"Sorry, my Lord, forgive me...?" asked Ms Davies, who was not present during the recusal application.
"It was a point that was taken that the judge should not have dealt with those points." explained Lord Coulson. "He should not have descended into the detail in relation to the terms because that was for the breach trial."
"Clearly" muttered Lord Coulson, "that was piffle."
And he is going to decide soon. The mediation I first mentioned back in October is definitely going to happen. Both parties are going to sit down in a room to go through a confidential discussion process on the 27th and 28th of November.
What is said in that room will probably never be repeated by either party. If initial talks are successful, I expect the mediation will continue next year alongside preparations for the March 2020 trial.
I was told that there are no pre-mediation discussions about anything other than logistics. It's a blank sheet of paper and a chance for each side to speak candidly to each other outside legal protocols.
From what we have heard from the claimants, the Post Office is going to have to sit down with millions of pounds in front of it on the table. It will also presumably have be open to solutions which deal with the criminalised cohort of Subpostmasters AND demands for some kind of public apology.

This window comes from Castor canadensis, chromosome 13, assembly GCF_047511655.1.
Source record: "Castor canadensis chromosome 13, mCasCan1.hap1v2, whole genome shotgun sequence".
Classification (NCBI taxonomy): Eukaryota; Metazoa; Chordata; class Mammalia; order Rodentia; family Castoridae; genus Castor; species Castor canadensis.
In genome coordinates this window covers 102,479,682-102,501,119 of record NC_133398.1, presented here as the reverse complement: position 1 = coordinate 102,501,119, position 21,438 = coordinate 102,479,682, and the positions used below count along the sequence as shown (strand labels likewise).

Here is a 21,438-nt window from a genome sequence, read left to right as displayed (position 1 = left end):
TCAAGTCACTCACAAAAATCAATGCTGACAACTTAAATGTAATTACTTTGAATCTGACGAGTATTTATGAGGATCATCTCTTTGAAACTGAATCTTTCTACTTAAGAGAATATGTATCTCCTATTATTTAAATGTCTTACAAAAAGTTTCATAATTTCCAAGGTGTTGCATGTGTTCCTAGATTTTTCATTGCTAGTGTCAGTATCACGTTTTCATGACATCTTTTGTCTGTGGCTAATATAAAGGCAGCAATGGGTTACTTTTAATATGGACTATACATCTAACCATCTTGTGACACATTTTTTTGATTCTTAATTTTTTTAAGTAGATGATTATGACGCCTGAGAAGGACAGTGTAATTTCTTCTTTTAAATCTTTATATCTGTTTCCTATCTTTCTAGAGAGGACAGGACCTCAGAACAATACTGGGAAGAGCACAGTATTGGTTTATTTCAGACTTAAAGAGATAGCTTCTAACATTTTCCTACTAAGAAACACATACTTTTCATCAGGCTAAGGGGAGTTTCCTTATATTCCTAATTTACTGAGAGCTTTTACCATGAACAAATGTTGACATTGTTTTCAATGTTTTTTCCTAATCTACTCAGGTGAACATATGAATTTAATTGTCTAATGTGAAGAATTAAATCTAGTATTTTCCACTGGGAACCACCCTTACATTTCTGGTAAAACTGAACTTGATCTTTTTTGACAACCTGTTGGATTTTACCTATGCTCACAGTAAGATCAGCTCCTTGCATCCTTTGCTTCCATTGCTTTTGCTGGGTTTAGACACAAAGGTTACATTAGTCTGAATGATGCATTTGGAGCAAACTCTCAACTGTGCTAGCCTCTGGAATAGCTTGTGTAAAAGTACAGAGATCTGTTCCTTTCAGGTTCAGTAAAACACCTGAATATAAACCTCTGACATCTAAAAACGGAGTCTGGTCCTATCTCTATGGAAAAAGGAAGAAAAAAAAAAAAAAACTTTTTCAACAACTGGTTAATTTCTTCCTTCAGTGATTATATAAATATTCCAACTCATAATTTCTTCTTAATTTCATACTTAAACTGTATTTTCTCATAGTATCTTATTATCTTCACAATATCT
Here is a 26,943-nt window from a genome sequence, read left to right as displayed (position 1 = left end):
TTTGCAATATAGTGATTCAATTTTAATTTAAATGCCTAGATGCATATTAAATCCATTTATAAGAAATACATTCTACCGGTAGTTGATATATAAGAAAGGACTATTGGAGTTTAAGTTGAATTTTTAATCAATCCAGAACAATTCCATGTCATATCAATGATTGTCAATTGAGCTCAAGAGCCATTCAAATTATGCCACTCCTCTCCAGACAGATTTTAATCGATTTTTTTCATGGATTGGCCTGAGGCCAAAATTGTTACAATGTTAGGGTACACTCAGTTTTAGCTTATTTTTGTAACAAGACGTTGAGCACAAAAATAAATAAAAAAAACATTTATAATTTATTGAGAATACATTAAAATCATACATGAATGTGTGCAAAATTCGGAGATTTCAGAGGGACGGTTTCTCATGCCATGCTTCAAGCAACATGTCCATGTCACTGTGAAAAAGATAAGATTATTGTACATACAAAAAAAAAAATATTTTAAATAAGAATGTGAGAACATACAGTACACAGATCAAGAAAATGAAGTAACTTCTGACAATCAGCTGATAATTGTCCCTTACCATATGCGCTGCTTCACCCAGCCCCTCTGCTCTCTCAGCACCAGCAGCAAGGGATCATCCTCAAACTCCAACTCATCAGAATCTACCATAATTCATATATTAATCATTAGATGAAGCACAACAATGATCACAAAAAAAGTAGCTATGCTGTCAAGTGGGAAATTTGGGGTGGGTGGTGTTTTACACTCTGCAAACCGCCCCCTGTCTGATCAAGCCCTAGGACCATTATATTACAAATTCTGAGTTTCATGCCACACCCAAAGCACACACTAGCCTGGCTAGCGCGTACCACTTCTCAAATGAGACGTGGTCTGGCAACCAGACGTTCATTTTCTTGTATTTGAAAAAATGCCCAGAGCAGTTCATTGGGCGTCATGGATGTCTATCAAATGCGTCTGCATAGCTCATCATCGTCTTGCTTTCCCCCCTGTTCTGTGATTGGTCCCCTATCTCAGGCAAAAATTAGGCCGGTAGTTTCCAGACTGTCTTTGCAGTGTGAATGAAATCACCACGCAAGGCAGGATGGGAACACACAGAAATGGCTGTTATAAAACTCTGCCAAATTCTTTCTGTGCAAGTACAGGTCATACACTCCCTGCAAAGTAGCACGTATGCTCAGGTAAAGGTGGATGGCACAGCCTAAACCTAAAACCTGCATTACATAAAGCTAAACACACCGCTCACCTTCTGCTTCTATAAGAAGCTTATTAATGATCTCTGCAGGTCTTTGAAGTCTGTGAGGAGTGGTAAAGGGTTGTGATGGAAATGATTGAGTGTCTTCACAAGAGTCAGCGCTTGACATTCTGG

If all three of the above are not part of any deal, the claimants will likely reverse out of the room and head straight back to Court 26 of the Rolls Building, and this litigation will continue.
Lord Coulson asked if it would be helpful if the parties got his decision on the appeal application before the mediation started, suggesting "it may have some materiality to the mediation."
Ms Davies wryly agreed, saying that "can't be ruled out."
So Coulson LJ told the court unless they heard otherwise he would deliver his decision on the Post Office's application to appeal on or before 22 November, giving the parties sight of it before they get down to mediation.
I suspect Fraser J will also be looking to hand down the Horizon trial judgment before mediation begins.
Neither judge is bound to do this as mediation is an entirely separate process to the courts, but given both the appeal application decision and the Horizon trial judgment will have a massive bearing on the chances of either party succeeding in this litigation, knowing what they contain will necessarily inform their approach.